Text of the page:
Tag Archives: bookmarks

Literary Art, Puns, And Bookmarks

Continuing my interview with Robin Blum, founder of In My Book® — the bookmark and greeting cards in one

Happy Ending In My Book Bookmark & Greeting Card

How do you go about getting the art for the bookmarks and cards?

I am fortunate to work with illustrator (and Brooklyn neighbor) Meredith Hamilton. I found her on a wonderful listing of artists for hire called The I Spot. I love the New Yorker-y style of her pen and ink illustrations and feel that they are perfectly suited to the slightly irreverant nature of the cards.

How do you select the images? How tied to literary themes — and puns — are they?

There are presently fifteen styles of In My Book. When we first worked together in 1999, I gave the text of the greetings to Meredith and we brainstormed what type of images would work. In My Book, you’re a classic ended up with marble busts of distinguished and scholarly types, reading books of course; you’re a mystery clearly called for one of the great wonders of world (Stonehenge) and you’re some dish was teamed up with a red-hot mamma having fun cooking up a storm. More styles are presently in the works and will be available in Spring of 2012.

Are there any designs that seem most popular? Any trends in terms of the art, or it is mainly a matter of book genres?

The most popular styles are the ones that seem to suit the greatest number of people. Who wouldn’t be flattered by the notion of being ‘rare’ or ‘a classic’?? Publishers Weekly says: “Multi-tasking as both bookmark and greeting card…illustrated with charming pen-and-ink drawings by artist Meredith Hamilton, these sentimental greetings make endearing enclosures especially when the present is a book.”

How often do you add new designs? And when you add new ones, do you discontinue any older ones?

The line began with twelve styles in 2000 and added three more styles in 2003. Next year three additional styles will be added, so there will be a total of eighteen styles. Although obviously some sell better than others, I have chosen not to discontinue the older ones. This is different than most greeting card companies who base their inventory on sales; I tend to think that book readers are more or less traditional and that “you’re a character”, “you’re a hero”, “you’re the last word” will never go out of style.

I think so too, Robin.

The cards have sold for $3.95 (including envelope) since the company started in 2000; buy them now and get a jump on holiday gift giving –and the upcoming price increase in 2012!

Celebrating & Collecting The Art Of Bookmarks

Bookmarks are a great way to try on art. And I’m not just saying that because I’m one of the presenters at the first Bookmark Collectors Virtual Convention, either.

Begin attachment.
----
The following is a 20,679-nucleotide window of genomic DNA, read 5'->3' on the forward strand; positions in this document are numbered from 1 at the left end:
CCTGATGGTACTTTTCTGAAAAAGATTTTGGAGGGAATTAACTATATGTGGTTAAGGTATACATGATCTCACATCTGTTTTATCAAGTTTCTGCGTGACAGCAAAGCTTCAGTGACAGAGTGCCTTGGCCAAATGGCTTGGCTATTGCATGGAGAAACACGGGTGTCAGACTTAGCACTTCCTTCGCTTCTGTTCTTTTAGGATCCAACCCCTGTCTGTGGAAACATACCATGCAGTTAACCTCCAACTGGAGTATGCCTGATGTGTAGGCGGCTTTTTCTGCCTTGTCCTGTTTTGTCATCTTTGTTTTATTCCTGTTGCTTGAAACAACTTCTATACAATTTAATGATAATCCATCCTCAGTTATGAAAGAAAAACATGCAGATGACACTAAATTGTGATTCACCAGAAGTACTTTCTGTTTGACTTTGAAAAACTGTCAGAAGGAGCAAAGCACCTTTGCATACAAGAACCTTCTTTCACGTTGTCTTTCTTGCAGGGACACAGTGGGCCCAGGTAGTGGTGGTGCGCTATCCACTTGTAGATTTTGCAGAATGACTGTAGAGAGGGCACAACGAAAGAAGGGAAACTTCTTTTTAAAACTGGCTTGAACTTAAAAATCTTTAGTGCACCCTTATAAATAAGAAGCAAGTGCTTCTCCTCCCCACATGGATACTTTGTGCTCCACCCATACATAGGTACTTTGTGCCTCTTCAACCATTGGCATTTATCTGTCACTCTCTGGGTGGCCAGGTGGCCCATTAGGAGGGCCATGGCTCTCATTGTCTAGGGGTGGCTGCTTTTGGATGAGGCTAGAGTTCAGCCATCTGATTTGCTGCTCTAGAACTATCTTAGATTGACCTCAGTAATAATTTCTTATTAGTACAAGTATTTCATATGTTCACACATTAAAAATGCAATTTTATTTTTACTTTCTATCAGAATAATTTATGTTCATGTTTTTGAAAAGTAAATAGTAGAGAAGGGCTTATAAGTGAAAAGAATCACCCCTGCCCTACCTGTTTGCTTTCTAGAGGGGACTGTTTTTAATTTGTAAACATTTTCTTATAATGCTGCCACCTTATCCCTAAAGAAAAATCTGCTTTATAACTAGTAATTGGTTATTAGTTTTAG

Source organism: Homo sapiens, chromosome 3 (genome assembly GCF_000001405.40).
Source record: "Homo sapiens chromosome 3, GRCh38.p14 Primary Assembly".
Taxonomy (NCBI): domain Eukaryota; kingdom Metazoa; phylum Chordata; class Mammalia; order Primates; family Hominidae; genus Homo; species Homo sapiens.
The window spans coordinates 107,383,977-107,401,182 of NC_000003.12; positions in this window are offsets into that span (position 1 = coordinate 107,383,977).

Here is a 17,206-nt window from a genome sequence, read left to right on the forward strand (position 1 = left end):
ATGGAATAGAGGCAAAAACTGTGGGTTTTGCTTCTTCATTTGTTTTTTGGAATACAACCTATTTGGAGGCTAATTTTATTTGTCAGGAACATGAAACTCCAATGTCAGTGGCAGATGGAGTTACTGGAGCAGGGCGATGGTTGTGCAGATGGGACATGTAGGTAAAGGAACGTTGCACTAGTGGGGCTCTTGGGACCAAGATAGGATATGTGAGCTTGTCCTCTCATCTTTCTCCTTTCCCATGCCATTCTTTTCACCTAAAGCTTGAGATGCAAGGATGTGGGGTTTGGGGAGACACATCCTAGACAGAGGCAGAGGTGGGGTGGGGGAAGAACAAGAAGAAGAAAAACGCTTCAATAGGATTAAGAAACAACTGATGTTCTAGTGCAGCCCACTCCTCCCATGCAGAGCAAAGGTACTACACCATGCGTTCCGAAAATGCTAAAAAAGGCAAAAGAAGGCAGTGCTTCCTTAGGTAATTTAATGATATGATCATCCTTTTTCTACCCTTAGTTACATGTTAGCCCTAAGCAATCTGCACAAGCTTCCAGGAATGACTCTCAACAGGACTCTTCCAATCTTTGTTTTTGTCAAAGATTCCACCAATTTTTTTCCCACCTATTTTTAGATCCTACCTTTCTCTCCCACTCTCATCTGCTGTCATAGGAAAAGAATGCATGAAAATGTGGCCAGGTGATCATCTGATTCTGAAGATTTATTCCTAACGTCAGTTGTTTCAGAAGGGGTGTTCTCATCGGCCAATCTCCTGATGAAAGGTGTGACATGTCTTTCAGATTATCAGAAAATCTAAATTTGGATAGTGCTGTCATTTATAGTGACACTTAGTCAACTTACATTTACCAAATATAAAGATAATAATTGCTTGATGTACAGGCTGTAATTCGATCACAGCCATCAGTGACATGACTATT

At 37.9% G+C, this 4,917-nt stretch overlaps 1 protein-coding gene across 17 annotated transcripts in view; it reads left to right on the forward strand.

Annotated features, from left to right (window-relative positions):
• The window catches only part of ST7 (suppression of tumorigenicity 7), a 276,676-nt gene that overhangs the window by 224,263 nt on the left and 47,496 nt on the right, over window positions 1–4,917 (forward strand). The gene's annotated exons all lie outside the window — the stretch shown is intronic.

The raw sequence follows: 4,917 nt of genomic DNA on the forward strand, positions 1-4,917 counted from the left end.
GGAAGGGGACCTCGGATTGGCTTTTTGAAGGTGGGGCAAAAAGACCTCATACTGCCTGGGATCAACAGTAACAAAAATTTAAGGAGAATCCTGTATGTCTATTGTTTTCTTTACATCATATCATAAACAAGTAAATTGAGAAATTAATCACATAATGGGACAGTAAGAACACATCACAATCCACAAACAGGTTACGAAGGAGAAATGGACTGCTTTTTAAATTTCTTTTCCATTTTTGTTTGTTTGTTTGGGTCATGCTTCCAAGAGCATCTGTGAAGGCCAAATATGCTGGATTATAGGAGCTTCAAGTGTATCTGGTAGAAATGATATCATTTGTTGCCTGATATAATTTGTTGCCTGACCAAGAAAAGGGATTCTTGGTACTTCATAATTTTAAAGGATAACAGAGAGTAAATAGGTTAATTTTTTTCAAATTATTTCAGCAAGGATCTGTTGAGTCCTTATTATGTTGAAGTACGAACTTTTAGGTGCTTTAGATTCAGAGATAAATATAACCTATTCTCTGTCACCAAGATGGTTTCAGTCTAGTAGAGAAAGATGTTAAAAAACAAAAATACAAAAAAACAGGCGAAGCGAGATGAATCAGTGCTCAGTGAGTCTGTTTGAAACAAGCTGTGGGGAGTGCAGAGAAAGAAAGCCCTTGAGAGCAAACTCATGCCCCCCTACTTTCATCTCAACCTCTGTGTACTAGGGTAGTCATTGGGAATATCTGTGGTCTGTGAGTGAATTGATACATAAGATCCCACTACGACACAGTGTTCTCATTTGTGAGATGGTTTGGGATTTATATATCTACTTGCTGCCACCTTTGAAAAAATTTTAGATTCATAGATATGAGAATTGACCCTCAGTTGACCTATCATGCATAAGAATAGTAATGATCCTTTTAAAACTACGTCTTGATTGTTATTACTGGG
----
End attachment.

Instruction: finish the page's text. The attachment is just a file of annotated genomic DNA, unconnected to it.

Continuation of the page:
Bookmarks come in so many styles and are made of so many materials, you can enjoy and experiment with form & function ideas and concepts in your own mind without feeling the pain you would at some gallery reception. But even if such interior dialogs aren’t of any interest to you, bookmarks are a great way to inexpensively try types of art.

Simple bookmarks with reproductions of the masters and/or famous artists are cheaper (and take up less space) than posters — so it’s a grand way to make inexpensive mistakes. Maybe you find yourself drawn to the vivid oranges in a mod artwork, but after a week of seeing it, you find yourself feeling it reminds you more of a fast food restaurant. If so, you can just stick it in a drawer, doodle on it, or give the darn thing away. Or, you could start collecting them. *wink*

For those with modest or even tiny art budgets, collecting bookmarks may not only be the way to get your hands on copies of works by famous artists, but original artwork as well. And they aren’t only the little paper-slip or folded varieties either.

Made of metal, fabric, plastic, cord, wood, scrimshaw, and more, there are many craftsmen, indie and unknown artists making bookmarks.

Maybe you’ll even be inspired to make some.

If so, Jen Funk Weber, owner of needlework design company Funk & Weber Designs and founder of Needle and ThREAD: Stitching for Literacy program, is hosting the The Making of an Embroidered Bookmark and the Stitching for Literacy Program session at the conference.

The first annual Bookmark Collectors Virtual Convention, an online event celebrating all things “bookmark,” will be held on February 20th and 21st, 2010. Registration is just$10 for all the sessions, forums, and trade show & gallery goodies.

To entice you to consider attending the event, and collecting bookmarks, I’ve enlisted the help of our very own Laura Brown, founder of Doodle Week. We’re offering five Bookmark Collectors Virtual Conference Commemorative Collector Bookmarks for the first five folks (from the US or Canada) who mention “The Ungulate” in their registration for the event.

Only 12 of these commemorative bookmarks will be made (five to be given away here, five my antiques and vintage collectibles site, one for the artist, and, ever the collector, one for myself), so it’s truly a limited edition. A great addition to — or way to start — your bookmark collection.

I hope you’ll consider participating in the conference; if so, I’ll “see” you there! If not, at least consider the possibilities of art bookmarks.

Image Credits:

One of six The Wedding Of The Mouse bookmarks by Japanese illustrator Gustav Klim, via Mirage’s Bookmark Exhibition.

Metal bookmark by CL Designs.

Wooden bookmarks by TRwoodworks.

I’m Going To Need More Books doodle commemorating the bookmark convention by Laura Brown.